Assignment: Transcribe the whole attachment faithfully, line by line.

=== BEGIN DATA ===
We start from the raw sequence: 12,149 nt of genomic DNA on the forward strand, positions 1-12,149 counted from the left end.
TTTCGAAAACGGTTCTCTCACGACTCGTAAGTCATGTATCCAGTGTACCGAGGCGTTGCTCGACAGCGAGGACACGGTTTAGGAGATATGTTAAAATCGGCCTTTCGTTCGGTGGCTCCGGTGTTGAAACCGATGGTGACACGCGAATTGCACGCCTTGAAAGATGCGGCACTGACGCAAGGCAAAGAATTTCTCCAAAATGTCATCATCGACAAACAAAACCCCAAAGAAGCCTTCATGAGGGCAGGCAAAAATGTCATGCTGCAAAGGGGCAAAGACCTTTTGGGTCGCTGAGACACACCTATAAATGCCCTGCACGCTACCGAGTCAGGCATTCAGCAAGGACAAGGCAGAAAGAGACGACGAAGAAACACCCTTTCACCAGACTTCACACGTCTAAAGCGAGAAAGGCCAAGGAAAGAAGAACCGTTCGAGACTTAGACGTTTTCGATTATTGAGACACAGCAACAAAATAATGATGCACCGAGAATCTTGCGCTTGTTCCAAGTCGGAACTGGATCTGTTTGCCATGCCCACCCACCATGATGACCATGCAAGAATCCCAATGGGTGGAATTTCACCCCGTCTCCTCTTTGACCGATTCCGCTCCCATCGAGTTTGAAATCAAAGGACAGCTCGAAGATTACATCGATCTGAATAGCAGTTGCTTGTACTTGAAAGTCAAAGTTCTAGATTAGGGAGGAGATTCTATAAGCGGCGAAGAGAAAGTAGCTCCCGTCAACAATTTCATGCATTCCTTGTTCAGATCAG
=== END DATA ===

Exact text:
We start from the raw sequence: 12,149 nt of genomic DNA on the forward strand, positions 1-12,149 counted from the left end.
TTTCGAAAACGGTTCTCTCACGACTCGTAAGTCATGTATCCAGTGTACCGAGGCGTTGCTCGACAGCGAGGACACGGTTTAGGAGATATGTTAAAATCGGCCTTTCGTTCGGTGGCTCCGGTGTTGAAACCGATGGTGACACGCGAATTGCACGCCTTGAAAGATGCGGCACTGACGCAAGGCAAAGAATTTCTCCAAAATGTCATCATCGACAAACAAAACCCCAAAGAAGCCTTCATGAGGGCAGGCAAAAATGTCATGCTGCAAAGGGGCAAAGACCTTTTGGGTCGCTGAGACACACCTATAAATGCCCTGCACGCTACCGAGTCAGGCATTCAGCAAGGACAAGGCAGAAAGAGACGACGAAGAAACACCCTTTCACCAGACTTCACACGTCTAAAGCGAGAAAGGCCAAGGAAAGAAGAACCGTTCGAGACTTAGACGTTTTCGATTATTGAGACACAGCAACAAAATAATGATGCACCGAGAATCTTGCGCTTGTTCCAAGTCGGAACTGGATCTGTTTGCCATGCCCACCCACCATGATGACCATGCAAGAATCCCAATGGGTGGAATTTCACCCCGTCTCCTCTTTGACCGATTCCGCTCCCATCGAGTTTGAAATCAAAGGACAGCTCGAAGATTACATCGATCTGAATAGCAGTTGCTTGTACTTGAAAGTCAAAGTTCTAGATTAGGGAGGAGATTCTATAAGCGGCGAAGAGAAAGTAGCTCCCGTCAACAATTTCATGCATTCCTTGTTCAGATCAG